Why Trump Might Win

There seems to be a broad consensus among punditry of all stripes that a Trump candidacy might spell disaster for Republicans next November.  Maybe, but maybe not.  Trump might beat Hillary, and he might beat her decisively.

If this sounds counterintuitive, then think about this: everything this election season is counterintuitive.  Trump in a general election battle with Hillary would have several potentially devastating advantages.

He represents outsiders in a way that few politicians in modern politics do.  Trump has run hard and openly against the establishment of the Republican Party, and the leadership has snipped and snapped at him as much as he has snipped and snapped at them.  Trump is running, more or less brazenly, outside the Republican Party.

Bernie Sanders has done something like that in the Democrat primary.  Neither man really belongs to the party whose nomination he is seeking.  Both are running, in many ways, against the mainstream of that party.  Trump in the general election can remind voters again and again how much the Republican establishment did not want him as the nominee, and voters will like that.

Hillary, on the other hand, is the Democrat establishment.  She has been a Washington insider for a quarter of a century.  Indeed, she bases her campaign on being an insider and having that dubious benefit of "experience."  When she attempts to tag Trump during the campaign, he can tell voters that she is the choice of both the Democrat and Republican establishment – the Washington bosses – and he is the alternative to both parties.

Trump is also showing himself a master of media.  He grasps shock value.  He knows how to command attention.  He does not retract or apologize, but rather attacks the media itself.  Americans like this, too.  The media is seen as an integral part of the establishment, and the media behaves that way as well.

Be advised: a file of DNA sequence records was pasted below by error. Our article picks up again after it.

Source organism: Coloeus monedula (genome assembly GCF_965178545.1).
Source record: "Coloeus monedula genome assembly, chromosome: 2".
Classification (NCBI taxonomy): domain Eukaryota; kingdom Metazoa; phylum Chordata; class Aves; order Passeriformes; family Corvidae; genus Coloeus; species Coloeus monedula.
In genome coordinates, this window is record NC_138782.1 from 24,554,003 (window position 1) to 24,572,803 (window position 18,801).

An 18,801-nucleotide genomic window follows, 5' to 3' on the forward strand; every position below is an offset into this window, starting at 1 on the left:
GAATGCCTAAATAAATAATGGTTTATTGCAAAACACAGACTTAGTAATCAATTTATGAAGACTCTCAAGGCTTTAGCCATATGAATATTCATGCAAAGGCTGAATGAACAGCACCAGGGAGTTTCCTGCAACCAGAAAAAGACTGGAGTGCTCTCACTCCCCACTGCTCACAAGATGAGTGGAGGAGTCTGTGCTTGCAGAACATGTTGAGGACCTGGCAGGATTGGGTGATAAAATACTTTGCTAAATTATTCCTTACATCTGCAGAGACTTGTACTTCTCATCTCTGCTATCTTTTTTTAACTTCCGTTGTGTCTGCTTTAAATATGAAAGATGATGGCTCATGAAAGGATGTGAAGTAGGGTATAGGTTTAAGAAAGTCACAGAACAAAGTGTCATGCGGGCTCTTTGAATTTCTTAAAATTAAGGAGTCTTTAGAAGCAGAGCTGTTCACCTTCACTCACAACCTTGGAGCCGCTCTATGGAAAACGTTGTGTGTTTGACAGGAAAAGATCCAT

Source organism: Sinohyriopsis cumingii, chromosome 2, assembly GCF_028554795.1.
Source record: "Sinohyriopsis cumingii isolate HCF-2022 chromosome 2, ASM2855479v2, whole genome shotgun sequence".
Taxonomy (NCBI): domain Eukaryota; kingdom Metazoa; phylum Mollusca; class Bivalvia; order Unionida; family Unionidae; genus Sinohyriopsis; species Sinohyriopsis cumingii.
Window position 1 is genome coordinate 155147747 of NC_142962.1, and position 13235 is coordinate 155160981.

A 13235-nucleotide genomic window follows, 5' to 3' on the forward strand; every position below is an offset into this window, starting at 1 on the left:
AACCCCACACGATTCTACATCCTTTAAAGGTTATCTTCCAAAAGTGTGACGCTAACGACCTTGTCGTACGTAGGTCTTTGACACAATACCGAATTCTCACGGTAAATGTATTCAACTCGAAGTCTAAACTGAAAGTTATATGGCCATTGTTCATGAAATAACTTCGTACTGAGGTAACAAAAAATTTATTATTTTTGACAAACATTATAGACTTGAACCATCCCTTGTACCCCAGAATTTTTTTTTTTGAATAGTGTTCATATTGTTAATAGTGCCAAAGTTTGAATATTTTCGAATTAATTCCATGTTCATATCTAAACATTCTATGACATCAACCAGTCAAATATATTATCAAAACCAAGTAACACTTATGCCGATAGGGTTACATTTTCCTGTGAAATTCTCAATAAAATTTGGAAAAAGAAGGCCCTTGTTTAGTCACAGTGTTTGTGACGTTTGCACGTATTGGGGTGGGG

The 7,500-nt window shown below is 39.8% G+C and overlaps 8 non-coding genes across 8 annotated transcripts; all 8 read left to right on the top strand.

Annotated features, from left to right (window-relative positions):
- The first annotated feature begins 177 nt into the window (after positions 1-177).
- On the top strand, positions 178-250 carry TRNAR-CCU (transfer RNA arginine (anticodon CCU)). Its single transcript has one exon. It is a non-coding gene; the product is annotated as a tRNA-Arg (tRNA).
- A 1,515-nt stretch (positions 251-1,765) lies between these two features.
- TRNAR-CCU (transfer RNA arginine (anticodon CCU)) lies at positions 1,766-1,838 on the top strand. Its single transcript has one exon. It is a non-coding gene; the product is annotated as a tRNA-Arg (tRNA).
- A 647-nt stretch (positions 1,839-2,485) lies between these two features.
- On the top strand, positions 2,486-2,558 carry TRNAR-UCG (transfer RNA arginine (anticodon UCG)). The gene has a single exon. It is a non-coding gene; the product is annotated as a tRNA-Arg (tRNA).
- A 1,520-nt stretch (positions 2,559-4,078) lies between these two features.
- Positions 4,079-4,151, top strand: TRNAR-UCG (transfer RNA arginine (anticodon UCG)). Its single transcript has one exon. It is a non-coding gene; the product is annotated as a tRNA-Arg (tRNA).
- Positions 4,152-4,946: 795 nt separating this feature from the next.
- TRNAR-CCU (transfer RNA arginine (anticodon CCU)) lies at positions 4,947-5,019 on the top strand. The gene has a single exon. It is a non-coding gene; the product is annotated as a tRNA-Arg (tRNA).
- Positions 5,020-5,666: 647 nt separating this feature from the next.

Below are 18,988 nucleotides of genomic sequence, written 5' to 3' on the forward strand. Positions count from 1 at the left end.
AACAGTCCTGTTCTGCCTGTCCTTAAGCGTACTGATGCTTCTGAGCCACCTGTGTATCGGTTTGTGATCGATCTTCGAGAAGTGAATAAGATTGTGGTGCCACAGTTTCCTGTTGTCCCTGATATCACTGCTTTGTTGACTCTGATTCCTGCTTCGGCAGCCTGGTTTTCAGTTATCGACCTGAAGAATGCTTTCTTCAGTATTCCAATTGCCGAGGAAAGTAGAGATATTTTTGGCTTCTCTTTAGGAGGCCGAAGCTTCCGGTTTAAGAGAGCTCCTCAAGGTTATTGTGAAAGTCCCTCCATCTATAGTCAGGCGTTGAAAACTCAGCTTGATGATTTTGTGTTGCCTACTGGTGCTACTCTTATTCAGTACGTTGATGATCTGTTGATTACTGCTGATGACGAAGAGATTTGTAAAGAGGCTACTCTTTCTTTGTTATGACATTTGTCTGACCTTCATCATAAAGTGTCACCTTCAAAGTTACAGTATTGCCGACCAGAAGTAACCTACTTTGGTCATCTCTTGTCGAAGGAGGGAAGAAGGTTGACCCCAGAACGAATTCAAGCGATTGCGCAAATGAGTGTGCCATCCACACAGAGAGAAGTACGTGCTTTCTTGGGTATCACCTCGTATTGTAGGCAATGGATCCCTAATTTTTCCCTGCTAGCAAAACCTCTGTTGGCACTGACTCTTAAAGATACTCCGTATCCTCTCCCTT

Nothing looks more pathetic or inept than the mainstream media trying to defend itself from attacks of unfairness.  If Trump can put the media on the defensive, then he may force them not to attack him as fiercely as they might, and if Trump can uncover the slightest smidgen of collusion by the mainstream media to throttle his campaign, he may force a near collapse of their negative coverage of him.

What about his "gaffes"?  Well, if there are more terror attacks in America, these may look less like gaffes and more like the sort of righteous indignation that we expect from leaders.  Hillary plays everything so cautiously, so legalistically and so scripted that she appears mind-numbingly boring. 

Trump also can do what Perot did (which helped Perot much more than pundits credit): run a self-funded campaign, which spends as much money as he can possibly use to any good effect while he also reminds Americans that he is spending his money, not the money of Washington insiders.  He can say again and again and again that he wants nothing more from this election than to do what he promised and "Make America Great Again."